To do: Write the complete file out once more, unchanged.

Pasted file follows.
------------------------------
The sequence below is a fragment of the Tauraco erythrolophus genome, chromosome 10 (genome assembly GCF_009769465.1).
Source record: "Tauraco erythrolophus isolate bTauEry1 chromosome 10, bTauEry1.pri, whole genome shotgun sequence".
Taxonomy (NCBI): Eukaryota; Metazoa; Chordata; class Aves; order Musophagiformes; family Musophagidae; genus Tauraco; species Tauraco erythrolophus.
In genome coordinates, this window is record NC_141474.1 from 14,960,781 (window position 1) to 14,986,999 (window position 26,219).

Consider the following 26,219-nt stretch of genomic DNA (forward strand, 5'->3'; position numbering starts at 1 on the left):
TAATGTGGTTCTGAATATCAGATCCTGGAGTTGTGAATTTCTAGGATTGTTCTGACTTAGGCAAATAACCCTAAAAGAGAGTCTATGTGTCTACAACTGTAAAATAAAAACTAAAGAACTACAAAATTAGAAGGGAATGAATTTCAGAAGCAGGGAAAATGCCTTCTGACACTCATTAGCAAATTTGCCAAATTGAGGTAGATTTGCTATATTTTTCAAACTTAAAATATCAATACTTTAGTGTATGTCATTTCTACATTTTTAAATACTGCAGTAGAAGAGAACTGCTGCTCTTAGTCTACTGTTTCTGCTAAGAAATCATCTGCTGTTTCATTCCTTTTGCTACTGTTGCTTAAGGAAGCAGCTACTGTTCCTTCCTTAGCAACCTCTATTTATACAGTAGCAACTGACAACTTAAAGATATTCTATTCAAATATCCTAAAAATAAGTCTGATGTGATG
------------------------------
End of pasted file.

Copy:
The sequence below is a fragment of the Tauraco erythrolophus genome, chromosome 10 (genome assembly GCF_009769465.1).
Source record: "Tauraco erythrolophus isolate bTauEry1 chromosome 10, bTauEry1.pri, whole genome shotgun sequence".
Taxonomy (NCBI): Eukaryota; Metazoa; Chordata; class Aves; order Musophagiformes; family Musophagidae; genus Tauraco; species Tauraco erythrolophus.
In genome coordinates, this window is record NC_141474.1 from 14,960,781 (window position 1) to 14,986,999 (window position 26,219).

Consider the following 26,219-nt stretch of genomic DNA (forward strand, 5'->3'; position numbering starts at 1 on the left):
TAATGTGGTTCTGAATATCAGATCCTGGAGTTGTGAATTTCTAGGATTGTTCTGACTTAGGCAAATAACCCTAAAAGAGAGTCTATGTGTCTACAACTGTAAAATAAAAACTAAAGAACTACAAAATTAGAAGGGAATGAATTTCAGAAGCAGGGAAAATGCCTTCTGACACTCATTAGCAAATTTGCCAAATTGAGGTAGATTTGCTATATTTTTCAAACTTAAAATATCAATACTTTAGTGTATGTCATTTCTACATTTTTAAATACTGCAGTAGAAGAGAACTGCTGCTCTTAGTCTACTGTTTCTGCTAAGAAATCATCTGCTGTTTCATTCCTTTTGCTACTGTTGCTTAAGGAAGCAGCTACTGTTCCTTCCTTAGCAACCTCTATTTATACAGTAGCAACTGACAACTTAAAGATATTCTATTCAAATATCCTAAAAATAAGTCTGATGTGATG